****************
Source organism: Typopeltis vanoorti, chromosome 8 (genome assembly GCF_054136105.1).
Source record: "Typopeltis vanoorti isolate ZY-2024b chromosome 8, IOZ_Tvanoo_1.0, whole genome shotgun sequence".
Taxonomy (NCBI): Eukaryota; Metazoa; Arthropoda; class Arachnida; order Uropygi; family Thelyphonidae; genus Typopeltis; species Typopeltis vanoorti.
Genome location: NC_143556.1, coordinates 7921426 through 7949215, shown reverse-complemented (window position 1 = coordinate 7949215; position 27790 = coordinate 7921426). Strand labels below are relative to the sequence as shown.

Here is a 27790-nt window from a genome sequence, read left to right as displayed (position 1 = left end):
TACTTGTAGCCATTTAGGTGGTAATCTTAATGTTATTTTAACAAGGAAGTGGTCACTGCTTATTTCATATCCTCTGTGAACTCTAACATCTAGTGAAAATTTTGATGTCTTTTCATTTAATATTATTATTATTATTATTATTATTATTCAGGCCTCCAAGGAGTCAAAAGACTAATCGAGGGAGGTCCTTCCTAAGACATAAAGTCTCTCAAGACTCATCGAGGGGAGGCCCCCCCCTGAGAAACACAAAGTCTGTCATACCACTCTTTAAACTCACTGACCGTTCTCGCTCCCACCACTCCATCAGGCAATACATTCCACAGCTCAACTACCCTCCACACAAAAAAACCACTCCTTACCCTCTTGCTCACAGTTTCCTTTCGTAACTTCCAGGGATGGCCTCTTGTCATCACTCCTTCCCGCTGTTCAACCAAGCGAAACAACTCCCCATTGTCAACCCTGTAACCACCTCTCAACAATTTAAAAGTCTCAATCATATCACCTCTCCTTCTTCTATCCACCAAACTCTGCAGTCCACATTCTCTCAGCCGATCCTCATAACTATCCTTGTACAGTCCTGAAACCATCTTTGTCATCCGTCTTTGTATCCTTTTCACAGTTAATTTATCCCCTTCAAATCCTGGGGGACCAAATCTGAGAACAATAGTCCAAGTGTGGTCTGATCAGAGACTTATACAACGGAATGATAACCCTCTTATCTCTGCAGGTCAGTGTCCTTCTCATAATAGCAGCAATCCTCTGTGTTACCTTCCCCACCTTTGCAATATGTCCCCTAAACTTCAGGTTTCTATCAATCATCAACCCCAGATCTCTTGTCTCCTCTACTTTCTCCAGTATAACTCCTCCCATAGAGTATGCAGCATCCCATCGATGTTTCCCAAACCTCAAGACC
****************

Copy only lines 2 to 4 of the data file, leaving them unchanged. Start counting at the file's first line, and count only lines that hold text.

Source record: "Typopeltis vanoorti isolate ZY-2024b chromosome 8, IOZ_Tvanoo_1.0, whole genome shotgun sequence".
Taxonomy (NCBI): Eukaryota; Metazoa; Arthropoda; class Arachnida; order Uropygi; family Thelyphonidae; genus Typopeltis; species Typopeltis vanoorti.
Genome location: NC_143556.1, coordinates 7921426 through 7949215, shown reverse-complemented (window position 1 = coordinate 7949215; position 27790 = coordinate 7921426). Strand labels below are relative to the sequence as shown.